Miller V. Alabama: What It Is, What It May Be, and What It Is Not

By Gertner, Nancy | Missouri Law Review, Fall 2013 | Go to article overview

Miller V. Alabama: What It Is, What It May Be, and What It Is Not


Gertner, Nancy, Missouri Law Review


I. INTRODUCTION

In Miller v. Alabamathe Supreme Court of the United States, in a five to four opinion written by Justice Elena Kagan, held that mandatory life imprisonment without parole for defendants convicted of murder who were under age eighteen at the time of their crimes violated the Eighth Amendment to the United States Constitution. (2) The decision raises a host of important questions that the University of Missouri School of Law's recent symposium ably addressed. Is Miller a watershed opinion, prefiguring a new era of substantive Eighth Amendment jurisprudence that would apply to other imprisonment sentences across offender and offense categories? Does it suggest a new constitutional procedural right to individualized sentencing for terms of imprisonment just as the Court has required for the death penalty--even casting doubt on mandatory sentences in other areas? Or is it a limited extension of the Court's "death is different" jurisprudence to what some have called the "living death sentence," (3) excluding one generic offender category and raising the possibility that other generic offender categories may also be excluded as they have been in death penalty jurisprudence? Or even if it applies "only" to juvenile mandatory life sentences, what are its implications for other areas involving juveniles and the criminal justice system? I offer tentative answers to these questions; others may disagree with this proposition.

Sadly, I do not believe that Miller has ushered in a general "right to individualized sentencing," let alone a constitutional right to proportionality analysis in imprisonment cases, at least not given the current composition of the Supreme Court. As 1 describe below, our Supreme Court--unlike other common law high courts--has resisted such an analysis in its Eighth Amendment jurisprudence; this resistance is unlikely to fade any time soon. To put it mildly, Eighth Amendment jurisprudence thus far has been a less than powerful tool to deal with the extraordinary prison terms that we have been imposing on defendants across this country for the past three decades. (4)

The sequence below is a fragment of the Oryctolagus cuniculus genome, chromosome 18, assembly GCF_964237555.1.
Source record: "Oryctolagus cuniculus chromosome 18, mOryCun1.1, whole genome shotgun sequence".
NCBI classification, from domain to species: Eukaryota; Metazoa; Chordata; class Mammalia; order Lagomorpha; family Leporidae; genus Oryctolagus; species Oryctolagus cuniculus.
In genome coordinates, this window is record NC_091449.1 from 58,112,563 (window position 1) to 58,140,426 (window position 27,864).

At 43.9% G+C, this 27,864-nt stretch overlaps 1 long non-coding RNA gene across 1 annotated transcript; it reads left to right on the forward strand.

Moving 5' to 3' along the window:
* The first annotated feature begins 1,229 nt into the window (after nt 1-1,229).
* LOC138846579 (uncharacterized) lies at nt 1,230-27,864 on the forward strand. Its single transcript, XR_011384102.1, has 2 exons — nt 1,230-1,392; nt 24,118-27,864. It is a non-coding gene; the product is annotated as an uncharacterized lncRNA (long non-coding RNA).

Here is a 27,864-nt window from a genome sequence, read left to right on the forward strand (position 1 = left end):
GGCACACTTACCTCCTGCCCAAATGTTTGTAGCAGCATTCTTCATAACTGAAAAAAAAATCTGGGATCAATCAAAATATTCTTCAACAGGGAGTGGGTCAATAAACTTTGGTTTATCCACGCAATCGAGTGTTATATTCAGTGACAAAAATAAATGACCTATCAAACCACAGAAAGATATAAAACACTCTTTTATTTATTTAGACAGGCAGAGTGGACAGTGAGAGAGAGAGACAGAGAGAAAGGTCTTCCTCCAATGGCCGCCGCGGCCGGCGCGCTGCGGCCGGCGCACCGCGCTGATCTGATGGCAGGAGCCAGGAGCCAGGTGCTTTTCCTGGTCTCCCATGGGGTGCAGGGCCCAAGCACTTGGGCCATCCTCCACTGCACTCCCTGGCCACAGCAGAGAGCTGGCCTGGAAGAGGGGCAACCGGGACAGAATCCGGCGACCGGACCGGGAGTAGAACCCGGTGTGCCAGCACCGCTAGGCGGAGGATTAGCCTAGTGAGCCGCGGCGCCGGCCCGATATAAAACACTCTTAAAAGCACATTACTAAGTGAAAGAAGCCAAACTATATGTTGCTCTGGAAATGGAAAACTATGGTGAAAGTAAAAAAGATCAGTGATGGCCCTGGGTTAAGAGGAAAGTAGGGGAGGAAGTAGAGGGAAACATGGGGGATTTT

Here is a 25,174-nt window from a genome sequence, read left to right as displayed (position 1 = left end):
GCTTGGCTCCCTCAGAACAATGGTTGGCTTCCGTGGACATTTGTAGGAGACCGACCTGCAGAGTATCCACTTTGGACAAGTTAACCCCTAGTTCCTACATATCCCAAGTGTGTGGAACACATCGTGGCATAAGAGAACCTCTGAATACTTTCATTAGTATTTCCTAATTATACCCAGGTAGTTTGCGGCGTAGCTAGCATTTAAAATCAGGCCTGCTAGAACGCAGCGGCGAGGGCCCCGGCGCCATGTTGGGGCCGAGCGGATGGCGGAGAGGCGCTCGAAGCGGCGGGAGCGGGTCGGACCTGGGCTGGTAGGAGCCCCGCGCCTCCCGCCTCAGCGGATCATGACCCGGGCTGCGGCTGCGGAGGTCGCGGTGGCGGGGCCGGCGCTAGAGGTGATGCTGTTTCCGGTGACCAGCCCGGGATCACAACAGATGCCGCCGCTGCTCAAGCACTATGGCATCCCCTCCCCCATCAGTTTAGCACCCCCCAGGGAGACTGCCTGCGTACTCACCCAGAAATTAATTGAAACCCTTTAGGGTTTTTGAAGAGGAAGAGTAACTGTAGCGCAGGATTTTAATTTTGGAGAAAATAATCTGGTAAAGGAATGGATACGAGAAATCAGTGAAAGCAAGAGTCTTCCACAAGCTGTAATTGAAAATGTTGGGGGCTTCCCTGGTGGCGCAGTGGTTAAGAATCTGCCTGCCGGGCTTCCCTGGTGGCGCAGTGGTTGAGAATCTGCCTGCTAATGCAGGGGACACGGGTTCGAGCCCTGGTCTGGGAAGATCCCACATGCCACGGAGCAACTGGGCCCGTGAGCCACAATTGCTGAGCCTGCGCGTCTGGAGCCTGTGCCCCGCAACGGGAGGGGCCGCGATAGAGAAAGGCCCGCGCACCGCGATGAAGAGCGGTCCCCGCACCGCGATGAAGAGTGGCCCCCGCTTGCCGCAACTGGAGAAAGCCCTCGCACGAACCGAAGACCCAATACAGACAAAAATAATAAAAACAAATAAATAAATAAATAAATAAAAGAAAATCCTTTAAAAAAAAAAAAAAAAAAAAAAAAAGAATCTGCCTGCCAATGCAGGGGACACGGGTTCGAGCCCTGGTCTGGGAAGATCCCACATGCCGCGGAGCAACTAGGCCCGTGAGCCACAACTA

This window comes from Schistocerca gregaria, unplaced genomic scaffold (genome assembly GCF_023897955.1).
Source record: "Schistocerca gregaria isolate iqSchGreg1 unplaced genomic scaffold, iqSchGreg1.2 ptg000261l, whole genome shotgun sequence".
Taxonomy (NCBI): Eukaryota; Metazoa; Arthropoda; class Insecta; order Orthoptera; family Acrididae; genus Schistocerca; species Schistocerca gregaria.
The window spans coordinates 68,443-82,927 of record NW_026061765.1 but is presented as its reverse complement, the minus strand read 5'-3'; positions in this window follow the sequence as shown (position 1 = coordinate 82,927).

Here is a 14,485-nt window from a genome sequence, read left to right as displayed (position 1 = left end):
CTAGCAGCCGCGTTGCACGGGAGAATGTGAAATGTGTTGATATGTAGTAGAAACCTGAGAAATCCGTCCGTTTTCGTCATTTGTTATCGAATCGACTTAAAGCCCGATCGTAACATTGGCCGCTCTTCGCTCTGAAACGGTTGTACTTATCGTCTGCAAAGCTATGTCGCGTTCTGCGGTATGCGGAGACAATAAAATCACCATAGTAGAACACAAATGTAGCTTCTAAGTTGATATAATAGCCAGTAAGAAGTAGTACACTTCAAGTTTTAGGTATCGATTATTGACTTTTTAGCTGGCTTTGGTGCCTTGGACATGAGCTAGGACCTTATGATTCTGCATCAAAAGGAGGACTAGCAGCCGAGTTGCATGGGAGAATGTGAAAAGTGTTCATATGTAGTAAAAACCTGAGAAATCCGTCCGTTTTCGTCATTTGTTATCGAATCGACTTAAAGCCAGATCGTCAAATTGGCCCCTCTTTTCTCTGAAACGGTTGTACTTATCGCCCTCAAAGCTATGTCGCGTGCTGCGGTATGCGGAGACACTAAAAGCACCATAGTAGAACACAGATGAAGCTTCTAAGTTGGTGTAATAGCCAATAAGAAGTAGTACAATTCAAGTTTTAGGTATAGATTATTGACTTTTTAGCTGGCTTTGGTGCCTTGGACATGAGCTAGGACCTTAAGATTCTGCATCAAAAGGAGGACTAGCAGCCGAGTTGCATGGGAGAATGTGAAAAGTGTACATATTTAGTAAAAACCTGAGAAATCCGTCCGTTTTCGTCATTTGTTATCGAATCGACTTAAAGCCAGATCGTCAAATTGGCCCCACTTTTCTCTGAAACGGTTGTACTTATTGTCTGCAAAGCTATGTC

It has been a less than powerful tool to address three strikes laws that impose onerous and plainly disproportionate terms for repeat petty offenders. (5) It has been a less than powerful tool to stop America's failed experiment with mass incarceration. (6)

While scholars have argued that the Eighth Amendment requires a proportionality analysis--in other words, "that punishment for crime should be graduated and proportioned to [the] offense" (7)--this view has not found purchase on the Court. Indeed, some justices have not merely rejected the approach, they have suggested that the inquiry itself is illegitimate. (8) Proportionality analysis, as Justice Antonin Scalia has suggested, is not even part of the American judicial role in sentencing at all; it is normative, policy-like--the responsibility and prerogative of the legislature and not the courts. (9) In fact, as I suggest below, part of the appeal of Miller and Graham v. Florida (10) may be that the petitioners' arguments were based not on norms, policy choices, or values. (11) Rather, the arguments were based on science--the teachings of neuroscience that suggest meaningful physical differences between the adult and juvenile brains. (12)

In death penalty cases, the Court has been willing to engage in a proportionality analysis but only at the margins--that is, only with respect to certain generic offenses and offender categories. (13) Miller and Graham may well follow the same pattern. While they may not open the door to constitutionally compelled proportionality analysis--at least not yet--they may well do so with respect to the exclusion of other generic categories from mandatory life without parole sentences.

On the surface, Miller--and before that, Graham--surely seemed different. While the Court spoke in the same generic terms as it had in earlier cases, the context of the decisions, their application to imprisonment rather than just the death penalty, and especially the Court's language suggested a significant change. …

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